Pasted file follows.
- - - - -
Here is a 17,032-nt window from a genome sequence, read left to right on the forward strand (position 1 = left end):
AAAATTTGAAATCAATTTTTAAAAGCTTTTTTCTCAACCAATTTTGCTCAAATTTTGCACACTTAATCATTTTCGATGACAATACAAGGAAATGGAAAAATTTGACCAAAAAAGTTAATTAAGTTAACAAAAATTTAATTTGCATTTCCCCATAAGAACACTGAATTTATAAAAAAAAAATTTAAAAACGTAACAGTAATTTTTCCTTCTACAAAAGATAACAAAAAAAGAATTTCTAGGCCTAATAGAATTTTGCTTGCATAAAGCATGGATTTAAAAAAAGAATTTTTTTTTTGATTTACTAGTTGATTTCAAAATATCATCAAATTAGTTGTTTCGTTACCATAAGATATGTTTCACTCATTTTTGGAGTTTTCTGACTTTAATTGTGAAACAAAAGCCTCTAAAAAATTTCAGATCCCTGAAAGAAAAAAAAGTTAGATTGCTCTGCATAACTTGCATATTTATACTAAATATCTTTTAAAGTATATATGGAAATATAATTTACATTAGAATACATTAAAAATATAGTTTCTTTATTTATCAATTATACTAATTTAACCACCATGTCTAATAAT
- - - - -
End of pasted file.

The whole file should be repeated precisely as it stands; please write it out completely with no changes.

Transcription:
Here is a 17,032-nt window from a genome sequence, read left to right on the forward strand (position 1 = left end):
AAAATTTGAAATCAATTTTTAAAAGCTTTTTTCTCAACCAATTTTGCTCAAATTTTGCACACTTAATCATTTTCGATGACAATACAAGGAAATGGAAAAATTTGACCAAAAAAGTTAATTAAGTTAACAAAAATTTAATTTGCATTTCCCCATAAGAACACTGAATTTATAAAAAAAAAATTTAAAAACGTAACAGTAATTTTTCCTTCTACAAAAGATAACAAAAAAAGAATTTCTAGGCCTAATAGAATTTTGCTTGCATAAAGCATGGATTTAAAAAAAGAATTTTTTTTTTGATTTACTAGTTGATTTCAAAATATCATCAAATTAGTTGTTTCGTTACCATAAGATATGTTTCACTCATTTTTGGAGTTTTCTGACTTTAATTGTGAAACAAAAGCCTCTAAAAAATTTCAGATCCCTGAAAGAAAAAAAAGTTAGATTGCTCTGCATAACTTGCATATTTATACTAAATATCTTTTAAAGTATATATGGAAATATAATTTACATTAGAATACATTAAAAATATAGTTTCTTTATTTATCAATTATACTAATTTAACCACCATGTCTAATAAT